The aim of yesterday was to get a win, by hook or by crook, so with that firmly front and centre within my own thoughts this morning you have to say that the team achieved its primary objective.

Secondary objectives of playing well, scoring loads of goals and ‘wowing’ everyone watching, were simple ‘nice to have’s. Which is just as well, because I think it’s fair to say that we didn’t quite achieve that on the South Coast.

However, sometimes you have to put things in context. Over five hours without a goal and four league games without a win is hardly going to breed the kind of confidence that will see us sweeping sides asunder with our free-flowing football. Arsenal have always been a confidence side; when it’s with us we can be breathtaking, but when we’re short of it, then it’s hard going at times.

That’s what yesterday’s game felt like to me: hard going. The game started with little tempo about it on either side. Arsenal were probably apprehensive of an early surge from Bournemouth, whilst The Cherries obviously respected their opponents for the afternoon, enough to halt a full-on surge at the Arsenal goal. In fact, it’s fair to say that up until Özil’s lashed in goal on 23 minutes, not a lot has happened other than Flamini getting away with what looked to me to be a red card. Most Arsenal fans didn’t want to see the Flamster on the pitch yesterday, but having been picked ahead of Coquelin, it’s fair to say that a red card would not have been what we all had in mind.

On the Coquelin absence, one can only assume that Arsène is easing the Frenchman in, which I understand, but what I don’t get is why he started against Burnley, only to be a sub against Southampton and Bournemouth. I’d have thought his move towards getting match fit would have involved 60 minutes yesterday at least. But there you go. Arsène has more information on the players than I do, so perhaps Coquelin’s not quite as ready as we have all been hoping, and lord knows we don’t need another ‘little bit setback’ right now.

If there’s one thing I love, it’s a quick second goal, so seeing The Ox place the ball in off the post was a joy to behold. There was inevitable questions about the defending that led to Ramsey’s ball to The Ox, but his finish had the marks of a confident man, which is interesting given a lot of us fans have questioned his form and confidence at times this season. He’s followed up his good display against Burnley with another tidy performance against Bournemouth and although there was a couple of times in which he gave away possession, I thought he did alright, justifying Arsène’s inclusion of him ahead of Joel. The two seem very well balanced in terms of their role in the team, which suggests that we might see a decent fight for that right wing slot, exactly what we need if we’re still clinging on to beliefs of a title challenge.

So what of that midfield pairing of Ramsey/Flamini? I listened to a few minutes of TalkSh*te yesterday and heard Stan Collymore say that he thought the midfield pair were joint men-of-the-match, but whilst Ramsey showed some good moments in both attack and defence, he still frustrates me at times. There were occasions yesterday when a better pass was on, but instead he opted to shoot, which led to nothing. When he is on form he is a fantastic player, but at the moment it just doesn’t feel like he’s 100% there yet. His decision making at times leads me to feeling frustrated and every time I see him attempting a pass more than 15-20 yards, I wince, because he just doesn’t have that long range radar at all. Having said that, he played the cross in for Giroud to knock down in to Özil’s path, as well as setting The Ox up for his goal. So he does get things right in each game.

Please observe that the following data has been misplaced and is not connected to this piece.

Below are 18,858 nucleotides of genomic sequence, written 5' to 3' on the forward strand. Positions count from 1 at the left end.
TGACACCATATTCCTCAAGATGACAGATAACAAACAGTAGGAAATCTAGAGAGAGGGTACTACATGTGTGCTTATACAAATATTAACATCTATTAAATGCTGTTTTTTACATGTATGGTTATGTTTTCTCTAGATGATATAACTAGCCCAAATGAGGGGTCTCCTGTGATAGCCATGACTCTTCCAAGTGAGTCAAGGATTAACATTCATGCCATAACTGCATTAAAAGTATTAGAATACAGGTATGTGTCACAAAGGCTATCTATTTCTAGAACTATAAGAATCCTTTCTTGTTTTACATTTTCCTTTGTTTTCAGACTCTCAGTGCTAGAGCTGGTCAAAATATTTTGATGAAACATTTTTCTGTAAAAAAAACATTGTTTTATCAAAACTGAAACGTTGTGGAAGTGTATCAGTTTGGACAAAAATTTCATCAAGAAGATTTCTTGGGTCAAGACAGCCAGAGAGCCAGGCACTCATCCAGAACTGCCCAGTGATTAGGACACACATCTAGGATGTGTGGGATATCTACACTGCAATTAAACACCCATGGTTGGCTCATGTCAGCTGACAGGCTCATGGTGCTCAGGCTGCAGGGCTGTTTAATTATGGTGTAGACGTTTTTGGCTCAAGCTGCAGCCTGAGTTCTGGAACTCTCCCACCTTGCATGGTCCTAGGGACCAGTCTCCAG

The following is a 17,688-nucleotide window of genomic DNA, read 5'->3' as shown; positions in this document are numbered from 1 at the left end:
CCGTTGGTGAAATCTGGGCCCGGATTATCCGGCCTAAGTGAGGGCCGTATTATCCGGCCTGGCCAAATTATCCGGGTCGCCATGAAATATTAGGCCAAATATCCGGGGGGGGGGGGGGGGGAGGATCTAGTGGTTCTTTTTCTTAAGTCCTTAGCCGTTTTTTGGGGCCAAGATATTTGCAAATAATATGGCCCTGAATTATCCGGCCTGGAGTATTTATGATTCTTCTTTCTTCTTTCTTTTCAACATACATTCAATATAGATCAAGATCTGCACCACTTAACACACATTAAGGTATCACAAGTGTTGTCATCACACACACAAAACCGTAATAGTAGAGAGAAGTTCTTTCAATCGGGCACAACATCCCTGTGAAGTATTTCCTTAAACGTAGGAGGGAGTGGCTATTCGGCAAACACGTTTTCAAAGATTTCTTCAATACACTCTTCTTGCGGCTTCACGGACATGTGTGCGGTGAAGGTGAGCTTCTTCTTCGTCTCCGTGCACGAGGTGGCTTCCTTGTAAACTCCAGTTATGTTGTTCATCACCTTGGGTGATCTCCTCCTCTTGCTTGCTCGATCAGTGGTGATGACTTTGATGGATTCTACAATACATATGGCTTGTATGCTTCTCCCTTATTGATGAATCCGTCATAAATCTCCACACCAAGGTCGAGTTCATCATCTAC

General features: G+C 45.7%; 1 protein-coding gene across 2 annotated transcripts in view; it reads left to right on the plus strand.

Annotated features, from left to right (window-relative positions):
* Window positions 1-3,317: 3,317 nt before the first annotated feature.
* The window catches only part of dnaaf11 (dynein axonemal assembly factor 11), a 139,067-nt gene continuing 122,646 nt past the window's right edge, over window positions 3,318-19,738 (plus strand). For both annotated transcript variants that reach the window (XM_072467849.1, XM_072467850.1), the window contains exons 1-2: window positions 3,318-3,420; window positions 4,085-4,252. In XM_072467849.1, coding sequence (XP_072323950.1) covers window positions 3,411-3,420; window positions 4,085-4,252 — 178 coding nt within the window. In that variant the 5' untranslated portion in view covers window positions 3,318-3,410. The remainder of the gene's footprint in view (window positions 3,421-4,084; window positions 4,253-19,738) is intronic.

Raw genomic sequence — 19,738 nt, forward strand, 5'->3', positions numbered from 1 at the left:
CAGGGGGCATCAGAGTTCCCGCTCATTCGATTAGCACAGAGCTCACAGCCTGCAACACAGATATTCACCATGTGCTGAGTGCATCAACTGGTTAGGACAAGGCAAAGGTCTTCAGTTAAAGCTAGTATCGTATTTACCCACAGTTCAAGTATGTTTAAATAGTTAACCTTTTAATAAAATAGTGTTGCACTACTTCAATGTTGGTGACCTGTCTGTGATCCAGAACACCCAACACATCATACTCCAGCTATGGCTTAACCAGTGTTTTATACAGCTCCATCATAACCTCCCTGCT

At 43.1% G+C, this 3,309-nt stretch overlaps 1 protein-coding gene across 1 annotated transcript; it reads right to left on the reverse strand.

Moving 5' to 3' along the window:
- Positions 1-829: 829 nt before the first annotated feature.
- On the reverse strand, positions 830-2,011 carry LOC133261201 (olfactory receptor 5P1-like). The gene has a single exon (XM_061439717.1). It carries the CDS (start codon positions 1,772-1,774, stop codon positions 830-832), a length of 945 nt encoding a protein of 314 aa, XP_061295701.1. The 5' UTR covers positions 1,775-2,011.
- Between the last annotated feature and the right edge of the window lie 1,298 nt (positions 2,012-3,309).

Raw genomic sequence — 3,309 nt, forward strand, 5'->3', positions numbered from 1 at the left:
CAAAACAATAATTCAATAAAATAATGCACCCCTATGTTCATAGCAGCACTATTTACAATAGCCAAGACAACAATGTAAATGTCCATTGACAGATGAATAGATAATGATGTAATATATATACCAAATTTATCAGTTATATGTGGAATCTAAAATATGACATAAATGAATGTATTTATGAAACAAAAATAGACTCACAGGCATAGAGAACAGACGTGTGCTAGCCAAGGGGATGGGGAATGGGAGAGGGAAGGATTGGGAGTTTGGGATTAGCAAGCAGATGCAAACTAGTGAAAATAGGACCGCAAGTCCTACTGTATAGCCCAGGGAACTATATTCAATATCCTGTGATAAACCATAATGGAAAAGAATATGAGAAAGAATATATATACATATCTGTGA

But if I’m being a little unkind on Ramsey, I should probably be harsher on Giroud, because he had another poor game. He’s a form player and right now he seems to have lost his, so cut a frustrating figure all afternoon, never really get much of a sniff for himself. He picked up an assist for Özil’s goal, but that was pretty much his lot and whilst I understand that Theo’s form is nothing short of abysmal at the moment, more like that from Olivier, will have the manager wondering whether to bring Walcott in. For now I suspect Giroud will keep his place, because he’s a focal point in attack that Walcott will never be, but with Leicester on the horizon you do wonder if that kind of player to run in behind defenders like Huth might be an option to consider.

At the other end of the pitch, however, the concerns lessen, because Petr Cech was at it again. The guy is immense. Plucking crosses out of the air, making fantastic saves from Artur in the first half and I think it was Smith towards the end in the second, Cech has once again helped to be the difference between one point and three. His shaky start against West Ham at the beginning of the season is now a distant memory. He is calmness personified and everything from his kicking to his catching instead of punching, shows that whilst we didn’t do a lot last summer, we did at least do one piece of superb business. 

I also find it interesting that Gabriel has been preferred to Big Per in the last two games. Arsène is clearly trying to give him a run in the team at the moment and whilst he had a particularly shaky moment yesterday in the first half when Pugh got away from him, in the main he performed well. 

It wasn’t a pretty game, we looked a little shaky at times in both halves, but when your form has suffered you just need to pick up points. We did that and now there is a full week to prepare for what is going to be a decisive game against Leicester. The new favourites for the league…

Catch you tomorrow.